I have a stack of vinyl that I've been adding to for years, new and second-hand; LPs and singles. I've got cassettes (somewhere, although the 8-track cartridges are now long gone); both bought and home-made compilations. Then there are the downloads. Countless downloads, some burned to CD, others sitting on various storage devices. MP3, M4A, FLAC, SHN, and more esoteric formats gathered from various FTP sites (let's pause briefly to crack open a frosty in memory of bitstorm), or from peer-to-peer applications like Napster and Soulseek, or the arcane DC, or myriad trackers using bittorrent, or simple right-click and "save link as" from various music blogs, or even discs traded in the post ("leaf and vine"). I've seen it all, and I've done most of it, including making recordings of live performances and sharing them.

David Bowie, Santa Monica Civic Auditorium, October 1972.
The point is, a lot of the music I have is shared: shared by fans, often with the blessing of the artist. There are sites dedicated to facilitating the sharing of music. In these, the music is shared and the rules or protocols of sharing are closely guarded (or moderated): if someone reckessly, or even ignorantly, shares music from an artist on a proscribed list, or that is commercially available (there are times when something may circulate happily as a bootleg for years, and then will be officially released, as in the case of David Bowie's Santa Monica '72, which was eventually released as a "legitimate" album some twenty-odd years after the show), the files will be deleted and a moderator will publicly admonish the offender.

(Ironically, the rare "collector's" material that I used to search out in London record shops and buy for "top dollar" -- bootleg vinyl sold for about twice the price of a legitimate release -- became much less rare and much less expensive, thanks to the internet and the culture of file sharing.)

Along with sites like Dimeadozen, Mindwarp Pavillion, UbuWeb, etc., The Internet Archive is a great respository of free music (that is, free to play or to download or to share). Only last night I grabbed four shows by The Handsome Family from The Internet Archive while listening to their third album, In The Air, via my Spotify subscription. There's even a note on the Internet Archive, posted by the uploader, in which Rennie Sparks gives permission for the shows to be shared online (Hi Rennie!). I'm currently on a Handsome Family binge because I'm getting excited about going to seem them play in Norwich next week -- I've had the tickets for the show pinned to the noticeboard for weeks -- and I've had their latest album, Wilderness, on "pre-order" on Amazon since I bought tickets for the show. Can you see where this piece is heading? Have you caught  the general drift...?

I tend to buy what might be called "independent" recordings of little-known or non-mainstream artists as a way of supporting artists whose work I enjoy. (I don't really go in for much "mainstream" stuff, but as I stay still, tastes around me may change). I also support my favoured artists (not to mention petrol and train ticket retailers, venue operators and beer sellers) by going to see live shows, buying programmes, t-shirts and other merchandise.  Along with discs or files of live or unlicensed recordings (or "ROIO" -- "Recordings Of Independent Origin"), I have ticket-stubs, t-shirts and CDs by a whole panoply of performers: Holly Cook, Cobra Killer, Shivaree, The Handsome Family, and so on and so on et hoc genus omne.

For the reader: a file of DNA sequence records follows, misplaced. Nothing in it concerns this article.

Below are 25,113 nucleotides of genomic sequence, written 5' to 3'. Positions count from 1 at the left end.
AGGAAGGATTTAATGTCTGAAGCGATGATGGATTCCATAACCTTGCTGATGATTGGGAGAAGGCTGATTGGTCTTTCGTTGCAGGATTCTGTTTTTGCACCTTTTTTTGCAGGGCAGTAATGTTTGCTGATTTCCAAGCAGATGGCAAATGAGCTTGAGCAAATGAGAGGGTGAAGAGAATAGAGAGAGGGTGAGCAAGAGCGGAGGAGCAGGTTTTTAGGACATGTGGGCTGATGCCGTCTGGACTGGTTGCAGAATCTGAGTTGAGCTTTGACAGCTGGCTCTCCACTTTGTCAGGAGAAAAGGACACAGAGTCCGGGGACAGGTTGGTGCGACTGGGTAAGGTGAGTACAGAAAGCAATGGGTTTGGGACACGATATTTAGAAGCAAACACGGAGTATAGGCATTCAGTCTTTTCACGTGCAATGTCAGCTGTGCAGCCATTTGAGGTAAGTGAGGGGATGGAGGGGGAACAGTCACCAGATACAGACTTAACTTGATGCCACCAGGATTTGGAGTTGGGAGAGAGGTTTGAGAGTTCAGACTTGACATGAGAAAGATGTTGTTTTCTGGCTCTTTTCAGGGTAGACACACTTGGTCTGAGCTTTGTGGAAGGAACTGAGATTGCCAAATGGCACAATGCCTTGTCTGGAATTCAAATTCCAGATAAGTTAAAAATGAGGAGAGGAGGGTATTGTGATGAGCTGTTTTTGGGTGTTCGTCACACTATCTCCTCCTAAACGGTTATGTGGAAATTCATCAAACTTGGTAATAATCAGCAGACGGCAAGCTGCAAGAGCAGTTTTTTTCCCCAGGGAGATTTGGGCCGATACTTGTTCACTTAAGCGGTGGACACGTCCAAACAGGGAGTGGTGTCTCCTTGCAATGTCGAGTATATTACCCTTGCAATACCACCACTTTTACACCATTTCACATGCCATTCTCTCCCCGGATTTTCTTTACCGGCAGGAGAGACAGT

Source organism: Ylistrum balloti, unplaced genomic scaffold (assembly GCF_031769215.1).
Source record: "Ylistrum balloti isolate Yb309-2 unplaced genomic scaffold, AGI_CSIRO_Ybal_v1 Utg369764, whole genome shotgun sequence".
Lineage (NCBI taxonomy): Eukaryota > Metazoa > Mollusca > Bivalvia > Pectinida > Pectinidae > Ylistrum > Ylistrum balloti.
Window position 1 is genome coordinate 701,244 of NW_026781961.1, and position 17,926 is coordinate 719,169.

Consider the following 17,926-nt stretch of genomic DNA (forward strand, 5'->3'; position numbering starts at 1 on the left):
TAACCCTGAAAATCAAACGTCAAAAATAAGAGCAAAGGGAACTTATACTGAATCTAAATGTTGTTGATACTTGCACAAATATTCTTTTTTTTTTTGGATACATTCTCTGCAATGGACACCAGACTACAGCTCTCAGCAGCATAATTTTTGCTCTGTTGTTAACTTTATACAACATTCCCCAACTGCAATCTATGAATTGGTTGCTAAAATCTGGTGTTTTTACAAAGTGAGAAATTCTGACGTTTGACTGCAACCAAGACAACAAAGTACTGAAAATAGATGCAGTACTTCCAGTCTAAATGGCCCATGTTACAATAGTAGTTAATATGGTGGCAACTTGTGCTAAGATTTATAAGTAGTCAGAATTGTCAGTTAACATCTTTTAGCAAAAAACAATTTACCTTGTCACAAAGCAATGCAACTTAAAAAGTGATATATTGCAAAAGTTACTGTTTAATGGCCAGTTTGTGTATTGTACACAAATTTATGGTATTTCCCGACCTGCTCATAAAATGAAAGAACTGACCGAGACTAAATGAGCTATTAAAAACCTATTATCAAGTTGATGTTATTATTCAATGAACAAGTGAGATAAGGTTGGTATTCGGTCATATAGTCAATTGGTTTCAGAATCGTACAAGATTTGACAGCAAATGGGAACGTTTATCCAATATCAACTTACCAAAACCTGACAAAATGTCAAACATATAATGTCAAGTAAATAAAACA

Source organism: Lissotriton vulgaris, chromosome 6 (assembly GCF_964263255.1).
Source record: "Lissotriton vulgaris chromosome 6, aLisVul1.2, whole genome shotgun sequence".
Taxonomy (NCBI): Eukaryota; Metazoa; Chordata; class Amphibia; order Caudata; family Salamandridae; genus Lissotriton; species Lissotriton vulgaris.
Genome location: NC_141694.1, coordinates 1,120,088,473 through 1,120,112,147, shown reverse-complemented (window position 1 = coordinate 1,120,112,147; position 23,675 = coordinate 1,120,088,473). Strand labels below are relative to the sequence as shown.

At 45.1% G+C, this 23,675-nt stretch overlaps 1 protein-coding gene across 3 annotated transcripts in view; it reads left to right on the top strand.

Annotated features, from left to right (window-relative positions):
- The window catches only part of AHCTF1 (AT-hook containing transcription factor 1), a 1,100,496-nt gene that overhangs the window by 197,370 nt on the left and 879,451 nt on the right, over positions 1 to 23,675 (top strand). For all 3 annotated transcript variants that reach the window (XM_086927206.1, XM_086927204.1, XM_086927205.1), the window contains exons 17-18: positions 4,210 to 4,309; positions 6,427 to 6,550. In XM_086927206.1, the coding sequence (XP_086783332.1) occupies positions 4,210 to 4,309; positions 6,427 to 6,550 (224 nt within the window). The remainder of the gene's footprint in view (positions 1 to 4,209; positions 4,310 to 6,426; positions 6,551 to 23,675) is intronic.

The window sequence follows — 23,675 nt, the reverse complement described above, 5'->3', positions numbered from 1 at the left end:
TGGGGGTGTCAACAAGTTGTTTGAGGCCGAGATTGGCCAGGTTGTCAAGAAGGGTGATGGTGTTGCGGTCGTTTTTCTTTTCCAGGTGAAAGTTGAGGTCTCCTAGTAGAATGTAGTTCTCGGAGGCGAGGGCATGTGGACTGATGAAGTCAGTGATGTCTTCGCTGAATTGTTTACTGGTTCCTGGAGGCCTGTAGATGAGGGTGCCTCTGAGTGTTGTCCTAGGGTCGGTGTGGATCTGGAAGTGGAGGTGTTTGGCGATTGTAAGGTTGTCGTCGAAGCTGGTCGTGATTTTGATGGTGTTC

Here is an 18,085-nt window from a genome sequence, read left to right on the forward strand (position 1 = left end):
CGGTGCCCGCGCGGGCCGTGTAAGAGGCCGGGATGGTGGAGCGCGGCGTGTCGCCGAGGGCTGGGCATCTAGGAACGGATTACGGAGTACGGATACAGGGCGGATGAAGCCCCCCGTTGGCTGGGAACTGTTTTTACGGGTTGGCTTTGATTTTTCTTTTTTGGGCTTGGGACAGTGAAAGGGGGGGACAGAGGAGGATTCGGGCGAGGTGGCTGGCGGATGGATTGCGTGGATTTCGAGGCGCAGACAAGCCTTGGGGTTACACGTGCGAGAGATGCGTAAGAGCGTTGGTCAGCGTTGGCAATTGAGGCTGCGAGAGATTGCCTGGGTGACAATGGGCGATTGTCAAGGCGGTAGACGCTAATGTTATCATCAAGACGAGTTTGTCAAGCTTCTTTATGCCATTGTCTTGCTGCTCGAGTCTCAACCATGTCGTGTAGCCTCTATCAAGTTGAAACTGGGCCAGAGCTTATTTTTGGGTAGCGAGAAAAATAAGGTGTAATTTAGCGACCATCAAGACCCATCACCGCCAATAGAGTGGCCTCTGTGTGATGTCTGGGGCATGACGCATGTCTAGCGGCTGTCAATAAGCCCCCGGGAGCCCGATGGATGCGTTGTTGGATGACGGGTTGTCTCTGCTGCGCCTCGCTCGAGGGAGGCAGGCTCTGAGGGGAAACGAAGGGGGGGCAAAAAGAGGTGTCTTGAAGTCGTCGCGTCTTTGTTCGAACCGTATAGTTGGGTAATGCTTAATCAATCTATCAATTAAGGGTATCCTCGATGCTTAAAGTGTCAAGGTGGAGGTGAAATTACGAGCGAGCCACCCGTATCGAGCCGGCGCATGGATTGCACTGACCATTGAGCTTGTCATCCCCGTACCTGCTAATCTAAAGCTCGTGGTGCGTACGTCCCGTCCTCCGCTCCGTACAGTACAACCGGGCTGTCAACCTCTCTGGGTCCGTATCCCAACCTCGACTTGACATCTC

I haven't bought anything direct from The Handsome Family, but I get the impression that Rennie and Brett sit at home stuffing envelopes and writing personal notes to the people that do order stuff (I baulked at buying the "deluxe" edition of the latest album, consisting of a vinyl LP, download link for a digital copy of the record, an accompanying book of essays and art, a poster, and a set of six postcards -- a veritable bargain at $50 -- because the additional $40 for international postage was prohibitive). That sense is created by the quirky, DIY, home-made nature of their website, and because the site asks people if they would like to have the CD (or book, or whatever) signed. It's a nice touch: personal and quirky.

The CD, placed on a book cover near the window for lighting.
I have, however, bought the latest Olivier Libaux CD, Uncovered Queens of The Stone Age. Here, half of la hommes derniere Nouvelle Vague, if you follow my Frangalis, has gone out on a limb to make an album of covers of Queens of The Stone Age. Now, I am not familiar with QotSA, although I do know Mark Lanegan became a member of the band, and I have enjoyed hearing Lanegan's collaborations with Isobel Campbell, and have, of course, seen the pair (Lanegan and Campbell) in concert and have bought the three CDs featuring their collaborations (Ballad of the Broken Seas, Sunday at Devil Dirt and Hawk). I have also greatly enjoyed Nouvelle Vague, and have bought several "special edition" CDs and have seen them perform live three or four times over the past few years.

It was, nonetheless, a bit of a punt to shell out €15 for a twelve track CD: Libaux's track record helped, as did the Lanegan connection, and there was also the fact that Ambrosia Parsley of Shivaree, and Skye Edwards of  Morcheeba, were performing vocals on a couple of the tracks. Everything else was unknown.